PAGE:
Recently, I watched the Netflix documentary, “The Family”, about a cult-like “non-organization” of Jesus-zealous men infiltrating global politics. As a quick note before I dive in, I do not classify myself as enthusiastic about politics, nor will I be divulging deeply into my political beliefs, other than to say, I do think secularism is extremely important and should be preserved. Whether I lean left or right is frankly irrelevant; one of the attractions of this group is its bipartisanship.

The first episode covers journalist Jeff Sharlet’s introduction into Ivanwald, essentially a fraternity feeding into The Fellowship, also known as The Family. Life at Ivanwald is “clean”, so to speak; no alcohol, drugs, or sex. Members must keep themselves fit. Above all, they must study and worship Jesus. Not the Bible. Just Jesus.

As the series continues, we learn more about the leadership and organizational structure of The Family, in spite of their claims they aren’t an organization and are certainly not a religion. They simply focus on the mantra, “Jesus Plus Nothing”. Through interviews with current and former members as well as “friends” of the family and journalists, a disturbing ethos emerges. No matter what your brothers do, you are accountable to them first and foremost. Forget your spouse, children, extended family. You are united in your love for Jesus only.

One particularly disturbing example was a scene recounted by Jeff while at Ivanwald where a senior member “teaches” them that it’s not their place to judge, only support. Specifically, he tells them that if one of your brothers rapes three women, you are still beholden to them. Jeff also recalls when one of the brother’s left the group to be with his wife who was sexually assaulted, and the rest of the group looked upon his choice contemptuously and questioned what his wife was doing to get herself in that situation. Upon leaving, this man gave Jeff a bunch of proprietary, highly confidential documents refuting the Fellowship’s claim that it was not an organization and had no members.

The Fellowship originated in Seattle, Washington, having been founded by a Norweigan immigrant named Abraham Vereide engrossed by prayer. After his death in 1969, a man named Doug Coe took on his mantle of leadership and implemented the National Prayer Breakfast, which has been a tradition for every United States presidency, beginning with President Dwight D. Eisenhower. These prayer breakfasts have been duplicated in countries around the world. The concept is that the leaders of the world are the true elite chosen by Jesus. The rest doesn’t matter. Many American politicians have been seduced by the Fellowship’s bipartisan, missionary rhetoric. But the reality is that some of these disciples have been courting the world’s leading despots, dictators, and governments that support horrific practices, such as anti-LGBTQ legislation and genocide.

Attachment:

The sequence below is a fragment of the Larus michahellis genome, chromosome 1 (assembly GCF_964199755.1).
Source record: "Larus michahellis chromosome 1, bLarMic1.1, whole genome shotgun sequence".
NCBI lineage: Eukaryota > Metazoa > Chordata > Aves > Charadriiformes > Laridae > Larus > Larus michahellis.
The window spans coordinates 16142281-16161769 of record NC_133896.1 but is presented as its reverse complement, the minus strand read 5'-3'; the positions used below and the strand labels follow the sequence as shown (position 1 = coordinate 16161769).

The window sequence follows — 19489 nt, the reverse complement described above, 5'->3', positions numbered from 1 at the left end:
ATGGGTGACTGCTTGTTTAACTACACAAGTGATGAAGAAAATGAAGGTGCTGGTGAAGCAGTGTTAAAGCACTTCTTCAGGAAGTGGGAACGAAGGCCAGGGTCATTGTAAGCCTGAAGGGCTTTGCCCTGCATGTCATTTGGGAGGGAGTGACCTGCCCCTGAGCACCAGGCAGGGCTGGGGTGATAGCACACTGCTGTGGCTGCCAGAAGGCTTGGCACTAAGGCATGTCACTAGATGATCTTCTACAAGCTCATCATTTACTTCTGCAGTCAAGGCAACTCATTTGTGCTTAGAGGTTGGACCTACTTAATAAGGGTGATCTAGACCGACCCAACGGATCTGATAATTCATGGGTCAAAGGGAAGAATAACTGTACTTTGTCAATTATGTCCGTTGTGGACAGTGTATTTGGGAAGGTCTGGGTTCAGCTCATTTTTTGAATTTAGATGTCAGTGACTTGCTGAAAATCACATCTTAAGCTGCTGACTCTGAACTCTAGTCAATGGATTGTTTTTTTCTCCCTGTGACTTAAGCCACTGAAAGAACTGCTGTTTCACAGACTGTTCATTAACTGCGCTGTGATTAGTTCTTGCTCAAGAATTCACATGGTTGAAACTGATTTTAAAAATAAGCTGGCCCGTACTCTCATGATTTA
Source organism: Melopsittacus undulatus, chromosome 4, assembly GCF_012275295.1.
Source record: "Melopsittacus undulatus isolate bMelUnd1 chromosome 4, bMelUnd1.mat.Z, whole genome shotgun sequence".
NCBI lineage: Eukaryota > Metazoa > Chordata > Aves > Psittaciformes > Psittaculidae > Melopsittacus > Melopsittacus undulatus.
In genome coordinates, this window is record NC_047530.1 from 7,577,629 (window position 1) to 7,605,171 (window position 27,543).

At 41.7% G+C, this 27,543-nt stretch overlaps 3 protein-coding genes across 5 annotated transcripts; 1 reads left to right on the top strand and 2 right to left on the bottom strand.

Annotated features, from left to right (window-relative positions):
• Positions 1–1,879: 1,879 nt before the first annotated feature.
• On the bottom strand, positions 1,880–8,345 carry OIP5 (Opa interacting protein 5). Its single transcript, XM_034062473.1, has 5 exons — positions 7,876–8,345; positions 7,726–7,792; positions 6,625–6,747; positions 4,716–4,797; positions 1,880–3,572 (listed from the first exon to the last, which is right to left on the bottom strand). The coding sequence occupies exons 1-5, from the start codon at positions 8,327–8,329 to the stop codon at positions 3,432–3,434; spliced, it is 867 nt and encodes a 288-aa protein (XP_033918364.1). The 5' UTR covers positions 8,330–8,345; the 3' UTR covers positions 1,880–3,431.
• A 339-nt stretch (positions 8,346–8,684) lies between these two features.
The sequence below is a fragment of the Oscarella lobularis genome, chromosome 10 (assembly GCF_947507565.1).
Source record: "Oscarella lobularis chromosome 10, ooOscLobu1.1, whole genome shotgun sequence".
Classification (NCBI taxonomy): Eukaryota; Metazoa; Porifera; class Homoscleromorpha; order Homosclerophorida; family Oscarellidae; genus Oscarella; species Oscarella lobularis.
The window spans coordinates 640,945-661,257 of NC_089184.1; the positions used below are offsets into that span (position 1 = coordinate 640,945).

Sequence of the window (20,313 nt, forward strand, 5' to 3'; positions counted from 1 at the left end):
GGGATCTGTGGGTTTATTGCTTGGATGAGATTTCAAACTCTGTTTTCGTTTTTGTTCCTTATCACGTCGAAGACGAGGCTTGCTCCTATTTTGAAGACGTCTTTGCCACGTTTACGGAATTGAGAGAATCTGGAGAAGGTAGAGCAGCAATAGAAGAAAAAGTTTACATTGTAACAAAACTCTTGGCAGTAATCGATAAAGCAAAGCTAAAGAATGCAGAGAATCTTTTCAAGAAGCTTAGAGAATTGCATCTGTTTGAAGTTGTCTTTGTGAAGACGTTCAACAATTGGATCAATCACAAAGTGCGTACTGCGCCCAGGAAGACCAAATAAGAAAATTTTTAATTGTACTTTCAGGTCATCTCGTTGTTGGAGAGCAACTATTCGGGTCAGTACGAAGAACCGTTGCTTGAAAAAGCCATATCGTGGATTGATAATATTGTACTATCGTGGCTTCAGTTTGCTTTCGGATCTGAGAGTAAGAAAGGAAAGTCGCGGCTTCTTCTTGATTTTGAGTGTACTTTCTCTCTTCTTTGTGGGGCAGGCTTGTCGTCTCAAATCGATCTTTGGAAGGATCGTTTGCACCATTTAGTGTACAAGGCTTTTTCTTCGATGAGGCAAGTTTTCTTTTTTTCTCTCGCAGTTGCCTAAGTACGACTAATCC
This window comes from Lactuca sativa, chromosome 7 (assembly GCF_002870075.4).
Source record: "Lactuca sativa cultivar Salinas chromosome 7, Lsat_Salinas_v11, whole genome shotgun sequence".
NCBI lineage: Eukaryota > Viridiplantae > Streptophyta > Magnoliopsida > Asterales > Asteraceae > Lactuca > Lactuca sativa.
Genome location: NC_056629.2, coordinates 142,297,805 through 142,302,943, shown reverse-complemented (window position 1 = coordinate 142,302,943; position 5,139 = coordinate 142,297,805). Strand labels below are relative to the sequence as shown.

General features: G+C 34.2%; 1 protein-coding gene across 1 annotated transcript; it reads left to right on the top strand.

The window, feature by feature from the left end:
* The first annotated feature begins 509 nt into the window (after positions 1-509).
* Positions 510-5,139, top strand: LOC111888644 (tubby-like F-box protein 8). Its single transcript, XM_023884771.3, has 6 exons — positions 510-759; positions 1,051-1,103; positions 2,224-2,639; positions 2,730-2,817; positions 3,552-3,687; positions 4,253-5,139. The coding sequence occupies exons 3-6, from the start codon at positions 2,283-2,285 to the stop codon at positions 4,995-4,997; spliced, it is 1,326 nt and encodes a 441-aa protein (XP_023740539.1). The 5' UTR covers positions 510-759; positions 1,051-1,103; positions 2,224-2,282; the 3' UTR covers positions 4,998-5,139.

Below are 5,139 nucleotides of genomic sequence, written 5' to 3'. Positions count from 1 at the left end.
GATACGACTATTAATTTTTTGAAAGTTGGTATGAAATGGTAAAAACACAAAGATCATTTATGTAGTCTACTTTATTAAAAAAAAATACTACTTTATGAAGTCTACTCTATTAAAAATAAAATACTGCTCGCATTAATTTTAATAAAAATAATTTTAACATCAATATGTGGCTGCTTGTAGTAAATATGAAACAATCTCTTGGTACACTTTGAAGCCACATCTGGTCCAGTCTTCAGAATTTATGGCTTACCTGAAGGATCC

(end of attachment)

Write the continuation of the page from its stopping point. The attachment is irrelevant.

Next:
This black and white iteration of unity is dangerous. It’s not as easy as just loving Jesus. In my opinion, people that embrace this methodology are highly radical and what was interesting to learn is that the Fellowship members and friends exist within both the Democratic and the Republican parties. Furthermore, I can understand why Trump is such an ideal opportunity for the Family in terms of influence. He is the wolf, the “flawed vessel” that’s just as radical as the notion, “Jesus Plus Nothing”.

It’s extremely fascinating and disturbing. I would highly recommend checking it out. Watch the trailer here.

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